TYPHOON NOVEMBER 7, 2013
It’s not often that the classification “Super Typhoon”—the equivalent of a strong Category 4 or 5 Hurricane, like Katrina or Andrew—fails to convey the intensity of a tropical cyclone. But “Haiyan,” a Super Typhoon about to make landfall over the Philippines, is no ordinary Super Typhoon. Haiyan makes Katrina look like a run-of-the-mill storm. It may be the most intense tropical storm in recorded history. But there’s a catch: We may never know for sure.
The most reliable measurements of tropical cyclone intensity come from Hurricane Hunter aircraft, which fly directly into the eye of the storm, measuring flight-level wind-speeds along the way, and then drop a “dropsonde,” or instrument package down to the surface to measure the air pressure at the surface. By the latter measure, Super Typhoon Tip is the most intense tropical cyclone on record, with a pressure of just 870 millabars. For comparison, the average pressure is about 1013mb—Hurricane Katrina peaked at 902mb.
Unfortunately, there aren’t air reconnaissance missions into Typhoons in the Western Pacific. Instead, intensity is estimated based on satellite imagery using the “Dvorak Technique.” It might sound a little strange to judge the strength of a tropical cyclone by appearance, but the Dvorak Technique actually works pretty well well. You really can judge a Hurricane by its cover.
So how strong is Haiyan? Based on satellite imagery, the Joint Typhoon Warning Center estimates that Haiyan is... perfect, therefore possessing maximum sustained winds of 195 mph. Those maximum sustained winds are 20 mph faster than Hurricane Katrina at its peak, 5 mph faster than any previous storm. Based on the satellite images, Haiyan may be the strongest in the satellite era.
I’ve been watching hurricanes and typhoons for 18 years, and I’ve never seen anything like Haiyan (with the possible exception of Super Typhoon Angela, but, that was 18 years ago and I don’t remember it well.) It makes Hurricane Katrina look like a typical storm.
Take a look at Katrina. At this point, Katrina is a Category 5 hurricane with winds of 165 mph. Looks scary, right?
You’re looking at an infrared satellite image. Counter-intuitively, the “red” clouds are actually the coldest—that means they’re very tall clouds, so tall that the temperature is about -70 Celsius. These clouds are so tall that they’re bumping up and even through the “tropopause,” where the troposphere ends and stratosphere begins.
Look at Katrina’s eye. It’s perfectly round. The center is black, meaning there are only a few low clouds near the surface. The inner-eye wall looks like a series of concentric rings, steadily moving up the color scale. The eye is surrounded by a symmetric, thick, intense ring of strong thunderstorms, called the “central dense overcast.”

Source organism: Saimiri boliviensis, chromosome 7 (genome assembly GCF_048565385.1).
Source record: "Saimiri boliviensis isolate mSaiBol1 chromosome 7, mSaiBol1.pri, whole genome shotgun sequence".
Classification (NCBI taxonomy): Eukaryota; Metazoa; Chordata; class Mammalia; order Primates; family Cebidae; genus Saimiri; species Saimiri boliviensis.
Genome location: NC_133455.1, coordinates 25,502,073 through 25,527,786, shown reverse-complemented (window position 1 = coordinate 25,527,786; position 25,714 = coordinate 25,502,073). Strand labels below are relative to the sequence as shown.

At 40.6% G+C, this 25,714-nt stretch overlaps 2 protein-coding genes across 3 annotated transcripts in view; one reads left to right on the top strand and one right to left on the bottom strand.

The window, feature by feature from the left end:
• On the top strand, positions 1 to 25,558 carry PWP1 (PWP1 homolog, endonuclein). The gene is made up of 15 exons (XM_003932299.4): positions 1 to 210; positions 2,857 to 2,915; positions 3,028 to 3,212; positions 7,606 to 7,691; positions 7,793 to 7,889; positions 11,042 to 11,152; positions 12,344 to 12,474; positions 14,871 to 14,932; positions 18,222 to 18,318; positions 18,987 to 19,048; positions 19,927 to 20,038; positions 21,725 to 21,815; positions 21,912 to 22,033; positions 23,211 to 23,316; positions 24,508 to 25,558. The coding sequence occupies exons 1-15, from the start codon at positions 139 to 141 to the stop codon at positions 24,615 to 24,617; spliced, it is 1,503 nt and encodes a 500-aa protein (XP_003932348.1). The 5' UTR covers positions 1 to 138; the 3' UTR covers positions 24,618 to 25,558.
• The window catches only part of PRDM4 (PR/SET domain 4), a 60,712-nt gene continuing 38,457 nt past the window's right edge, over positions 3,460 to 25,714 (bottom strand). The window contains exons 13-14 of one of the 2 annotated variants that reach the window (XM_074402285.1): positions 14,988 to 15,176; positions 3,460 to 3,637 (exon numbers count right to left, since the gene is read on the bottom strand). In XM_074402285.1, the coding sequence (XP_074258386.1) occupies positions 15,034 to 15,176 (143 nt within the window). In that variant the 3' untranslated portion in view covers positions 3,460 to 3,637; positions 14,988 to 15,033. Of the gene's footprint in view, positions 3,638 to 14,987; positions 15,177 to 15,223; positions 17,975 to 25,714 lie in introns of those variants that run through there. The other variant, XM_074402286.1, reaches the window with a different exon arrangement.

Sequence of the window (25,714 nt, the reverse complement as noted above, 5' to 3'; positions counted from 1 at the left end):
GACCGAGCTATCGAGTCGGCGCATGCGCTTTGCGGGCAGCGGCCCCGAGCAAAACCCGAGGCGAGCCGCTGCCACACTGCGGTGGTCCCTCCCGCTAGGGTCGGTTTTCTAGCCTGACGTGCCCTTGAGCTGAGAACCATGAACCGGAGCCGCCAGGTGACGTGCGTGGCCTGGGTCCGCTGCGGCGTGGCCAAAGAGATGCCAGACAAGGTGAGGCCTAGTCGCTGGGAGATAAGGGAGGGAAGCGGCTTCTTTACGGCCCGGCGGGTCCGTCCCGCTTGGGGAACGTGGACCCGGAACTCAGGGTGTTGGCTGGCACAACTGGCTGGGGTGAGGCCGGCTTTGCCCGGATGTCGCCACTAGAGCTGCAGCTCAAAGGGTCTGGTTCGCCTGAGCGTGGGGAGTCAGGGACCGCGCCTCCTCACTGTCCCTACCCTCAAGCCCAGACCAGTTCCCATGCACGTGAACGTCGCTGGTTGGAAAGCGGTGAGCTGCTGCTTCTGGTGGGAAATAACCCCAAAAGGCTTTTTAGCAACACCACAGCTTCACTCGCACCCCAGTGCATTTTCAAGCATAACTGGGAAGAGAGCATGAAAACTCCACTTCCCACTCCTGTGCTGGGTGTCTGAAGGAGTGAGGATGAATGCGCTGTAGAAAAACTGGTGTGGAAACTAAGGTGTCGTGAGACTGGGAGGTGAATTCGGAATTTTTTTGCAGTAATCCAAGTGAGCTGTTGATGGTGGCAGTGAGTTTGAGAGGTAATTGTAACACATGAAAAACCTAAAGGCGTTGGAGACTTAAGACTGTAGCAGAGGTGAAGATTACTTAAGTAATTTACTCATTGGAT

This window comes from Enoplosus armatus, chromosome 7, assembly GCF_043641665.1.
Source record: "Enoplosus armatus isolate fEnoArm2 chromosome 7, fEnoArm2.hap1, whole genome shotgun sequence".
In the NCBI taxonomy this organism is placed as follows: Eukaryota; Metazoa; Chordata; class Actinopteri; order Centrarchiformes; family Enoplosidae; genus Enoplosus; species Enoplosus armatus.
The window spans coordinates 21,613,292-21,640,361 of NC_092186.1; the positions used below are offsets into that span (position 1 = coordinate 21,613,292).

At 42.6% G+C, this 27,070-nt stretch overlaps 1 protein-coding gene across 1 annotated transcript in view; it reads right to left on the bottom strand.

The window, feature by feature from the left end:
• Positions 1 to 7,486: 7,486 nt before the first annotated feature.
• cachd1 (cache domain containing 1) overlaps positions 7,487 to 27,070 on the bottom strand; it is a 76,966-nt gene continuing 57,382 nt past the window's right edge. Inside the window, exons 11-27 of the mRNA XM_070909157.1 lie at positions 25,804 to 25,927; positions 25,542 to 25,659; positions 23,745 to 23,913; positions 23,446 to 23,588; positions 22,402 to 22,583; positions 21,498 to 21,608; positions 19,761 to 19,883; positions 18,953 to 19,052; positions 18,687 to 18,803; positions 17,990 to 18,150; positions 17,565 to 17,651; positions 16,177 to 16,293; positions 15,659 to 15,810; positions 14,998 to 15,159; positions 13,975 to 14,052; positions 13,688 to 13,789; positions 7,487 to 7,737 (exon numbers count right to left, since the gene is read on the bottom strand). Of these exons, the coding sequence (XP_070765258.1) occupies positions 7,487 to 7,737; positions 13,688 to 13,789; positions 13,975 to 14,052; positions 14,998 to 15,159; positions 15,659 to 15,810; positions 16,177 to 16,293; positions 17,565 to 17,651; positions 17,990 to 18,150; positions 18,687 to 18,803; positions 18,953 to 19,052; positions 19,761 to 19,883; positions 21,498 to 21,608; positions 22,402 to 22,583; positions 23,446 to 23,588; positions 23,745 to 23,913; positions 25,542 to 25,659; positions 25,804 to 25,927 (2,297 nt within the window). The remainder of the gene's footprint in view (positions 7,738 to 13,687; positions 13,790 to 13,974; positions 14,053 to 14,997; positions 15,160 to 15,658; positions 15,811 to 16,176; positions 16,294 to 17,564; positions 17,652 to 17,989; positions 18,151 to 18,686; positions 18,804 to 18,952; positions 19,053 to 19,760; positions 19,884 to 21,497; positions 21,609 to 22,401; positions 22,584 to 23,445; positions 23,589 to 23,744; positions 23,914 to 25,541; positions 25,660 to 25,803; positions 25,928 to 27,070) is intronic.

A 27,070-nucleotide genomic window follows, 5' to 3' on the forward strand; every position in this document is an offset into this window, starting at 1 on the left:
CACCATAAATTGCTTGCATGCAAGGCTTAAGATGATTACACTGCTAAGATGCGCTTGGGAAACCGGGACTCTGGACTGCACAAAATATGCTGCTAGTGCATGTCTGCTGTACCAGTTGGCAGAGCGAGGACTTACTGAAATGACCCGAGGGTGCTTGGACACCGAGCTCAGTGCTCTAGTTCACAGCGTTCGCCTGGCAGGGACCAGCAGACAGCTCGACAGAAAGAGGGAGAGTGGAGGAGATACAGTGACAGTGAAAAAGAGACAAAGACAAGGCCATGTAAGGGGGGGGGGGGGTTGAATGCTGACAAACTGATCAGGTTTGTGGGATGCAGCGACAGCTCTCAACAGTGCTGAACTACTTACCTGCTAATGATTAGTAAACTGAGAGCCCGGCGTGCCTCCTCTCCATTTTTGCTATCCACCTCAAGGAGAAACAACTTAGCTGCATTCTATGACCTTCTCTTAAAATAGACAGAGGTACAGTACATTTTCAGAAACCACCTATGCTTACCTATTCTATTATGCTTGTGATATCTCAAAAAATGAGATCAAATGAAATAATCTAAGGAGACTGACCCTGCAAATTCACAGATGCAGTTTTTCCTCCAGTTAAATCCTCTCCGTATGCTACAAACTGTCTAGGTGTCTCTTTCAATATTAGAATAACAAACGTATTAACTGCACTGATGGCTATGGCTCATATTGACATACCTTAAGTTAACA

A perfectly well-defined eye, like Katrina's, is characteristic of a very strong Category 4 or 5 Hurricane. It’s not necessary for a storm to be a strong 4 or 5, but it is basically sufficient.
From there, the height of the clouds in the central dense overcast gives you a sense of whether it’s a strong 5 (completely surrounded by red) or a strong 4 (perhaps no red at all). Why does it matter if the clouds are tall? Think about the idea of “low pressure": If the pressure is low at the surface, where did all of that air go? The answer is “up,” by means of the updrafts producing those tall thunderstorms, and then out—you can see the “outflow” along the periphery of the storm, those whispy, white clouds along the edge. That's basically the “exhaust” of the storm.
Here’s the exact same satellite image of Haiyan.
If you were reading before, I don’t really think I need to say anything. Here's a perfectly well-defined eye, surrounded by a massive, uniform, thick wall of the coldest cloud-tops on the scale. Every part of Haiyan’s central dense overcast is colder than the coldest parts of Katrina. If you were imagining the strongest hurricane ever, this is basically what it would look like.
To be fair to Katrina, Haiyan is a much smaller storm. Hurricane force winds only extend about 50 miles from the center; Hurricane force winds extended far more than 100 miles from Katrina's center. That's what made Katrina so incredible. It had an all-but unprecedented combination of size and strength for an Atlantic hurricane. But when it comes to brute intensity, there's no question that Haiyan is stronger—and it's not even close.
Unfortunately, we'll never know if Haiyan is the most intense storm in record history, since there aren't any Hurricane Hunters to fly through and check. We don't even know if 870mb was Tip's lowest pressure—perhaps it was lower when the Hurricane Hunters weren't in the storm. But the point is that Haiyan may be the most intense storm in the satellite-era. It certainly has the best satellite presentation I've seen. And, unfortunately, it's about to make landfall.